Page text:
Lydia Davis facts for kids
Quick facts for kids
Lydia Davis at Kelly Writers House in 2017
|Born||July 15, 1947
Northampton, Massachusetts, US
|Alma mater||Barnard College|
|Genre||Short story, novel, essay|
|Spouses||Paul Auster (1974–1977; divorced)
|Relatives||Robert Gorham Davis (father)
Hope Hale Davis (mother)
Lydia Davis (born July 15, 1947) is an American short story writer, novelist, essayist, and translator from French and other languages, who often writes extremely brief short stories. Davis has produced several new translations of French literary classics, including Swann’s Way by Marcel Proust and Madame Bovary by Gustave Flaubert.
Early life and education
Davis was born in Northampton, Massachusetts, on July 15, 1947. She is the daughter of Robert Gorham Davis, a critic and professor of English, and Hope Hale Davis, a short-story writer, teacher, and memoirist. Davis initially "studied music—first piano, then violin—which was her first love". On becoming a writer, Davis has said, "I was probably always headed to being a writer, even though that wasn't my first love. I guess I must have always wanted to write in some part of me or I wouldn't have done it." She studied at Barnard College, and at that time she mostly wrote poetry.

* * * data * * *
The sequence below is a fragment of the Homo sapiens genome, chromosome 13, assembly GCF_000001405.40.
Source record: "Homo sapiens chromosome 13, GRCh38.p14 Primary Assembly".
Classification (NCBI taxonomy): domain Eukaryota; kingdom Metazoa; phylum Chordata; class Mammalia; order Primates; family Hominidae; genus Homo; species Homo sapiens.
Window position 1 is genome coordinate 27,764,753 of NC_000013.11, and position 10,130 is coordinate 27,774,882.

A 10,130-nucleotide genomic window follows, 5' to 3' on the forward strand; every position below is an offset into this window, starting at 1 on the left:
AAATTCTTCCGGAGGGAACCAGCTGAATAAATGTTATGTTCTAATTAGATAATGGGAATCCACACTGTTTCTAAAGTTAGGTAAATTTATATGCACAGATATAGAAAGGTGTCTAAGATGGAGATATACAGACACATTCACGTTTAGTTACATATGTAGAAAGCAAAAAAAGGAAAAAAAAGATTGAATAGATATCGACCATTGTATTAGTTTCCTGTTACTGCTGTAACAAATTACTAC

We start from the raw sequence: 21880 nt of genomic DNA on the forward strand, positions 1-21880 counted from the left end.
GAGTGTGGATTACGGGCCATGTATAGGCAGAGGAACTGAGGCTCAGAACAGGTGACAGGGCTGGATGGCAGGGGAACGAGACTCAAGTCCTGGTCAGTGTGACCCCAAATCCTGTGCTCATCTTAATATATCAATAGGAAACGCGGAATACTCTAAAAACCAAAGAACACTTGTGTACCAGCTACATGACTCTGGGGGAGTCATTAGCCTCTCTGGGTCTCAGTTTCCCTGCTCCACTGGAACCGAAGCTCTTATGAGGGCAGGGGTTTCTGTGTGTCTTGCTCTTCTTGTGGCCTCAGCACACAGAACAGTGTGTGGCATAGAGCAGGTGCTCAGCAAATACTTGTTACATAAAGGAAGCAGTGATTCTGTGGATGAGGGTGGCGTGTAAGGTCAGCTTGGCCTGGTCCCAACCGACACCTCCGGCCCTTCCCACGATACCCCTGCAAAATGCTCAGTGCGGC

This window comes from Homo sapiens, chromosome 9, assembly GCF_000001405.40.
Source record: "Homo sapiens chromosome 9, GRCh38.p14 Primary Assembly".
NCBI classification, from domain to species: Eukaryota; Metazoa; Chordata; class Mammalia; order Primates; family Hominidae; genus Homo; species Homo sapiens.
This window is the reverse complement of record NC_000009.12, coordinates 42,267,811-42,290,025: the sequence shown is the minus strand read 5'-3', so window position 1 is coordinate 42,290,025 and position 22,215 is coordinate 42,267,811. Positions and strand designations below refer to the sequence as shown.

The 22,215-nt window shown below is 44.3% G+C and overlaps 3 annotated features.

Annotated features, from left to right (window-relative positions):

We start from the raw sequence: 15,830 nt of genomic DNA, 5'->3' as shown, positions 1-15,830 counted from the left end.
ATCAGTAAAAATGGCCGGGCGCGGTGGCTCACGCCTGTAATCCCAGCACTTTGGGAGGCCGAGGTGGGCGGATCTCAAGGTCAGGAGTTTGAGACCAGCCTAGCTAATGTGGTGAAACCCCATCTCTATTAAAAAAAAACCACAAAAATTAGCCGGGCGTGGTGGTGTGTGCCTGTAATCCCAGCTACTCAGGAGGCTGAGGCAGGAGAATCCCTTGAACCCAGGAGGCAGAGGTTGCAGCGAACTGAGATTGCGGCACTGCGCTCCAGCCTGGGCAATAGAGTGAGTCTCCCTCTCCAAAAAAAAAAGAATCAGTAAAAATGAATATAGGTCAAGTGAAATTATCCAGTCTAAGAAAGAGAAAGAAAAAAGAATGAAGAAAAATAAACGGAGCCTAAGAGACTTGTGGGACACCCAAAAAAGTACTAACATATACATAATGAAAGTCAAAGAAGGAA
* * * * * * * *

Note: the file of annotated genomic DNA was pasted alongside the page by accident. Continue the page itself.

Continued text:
In 1974 Davis married Paul Auster, with whom she had a son named Daniel. Auster and Davis later divorced; Davis is now married to the artist Alan Cote, with whom she has another son, Theo Cote. She is a professor of creative writing at the University at Albany, SUNY, and was a Lillian Vernon Distinguished Writer-in-Residence at New York University in 2012.
Davis has published six collections of fiction, including The Thirteenth Woman and Other Stories (1976) and Break It Down (1986), a finalist for the PEN/Hemingway Award. Her most recent collections were Varieties of Disturbance, a finalist for the National Book Award published by Farrar, Straus and Giroux in 2007, and Can't and Won't (2013). The Collected Stories of Lydia Davis (2009) contains all her fiction up to 2008.
Davis has also translated Proust, Flaubert, Blanchot, Foucault, Michel Leiris, Pierre Jean Jouve and other French writers, as well as Belgian novelist Conrad Detrez and the Dutch writer A.L. Snijders.
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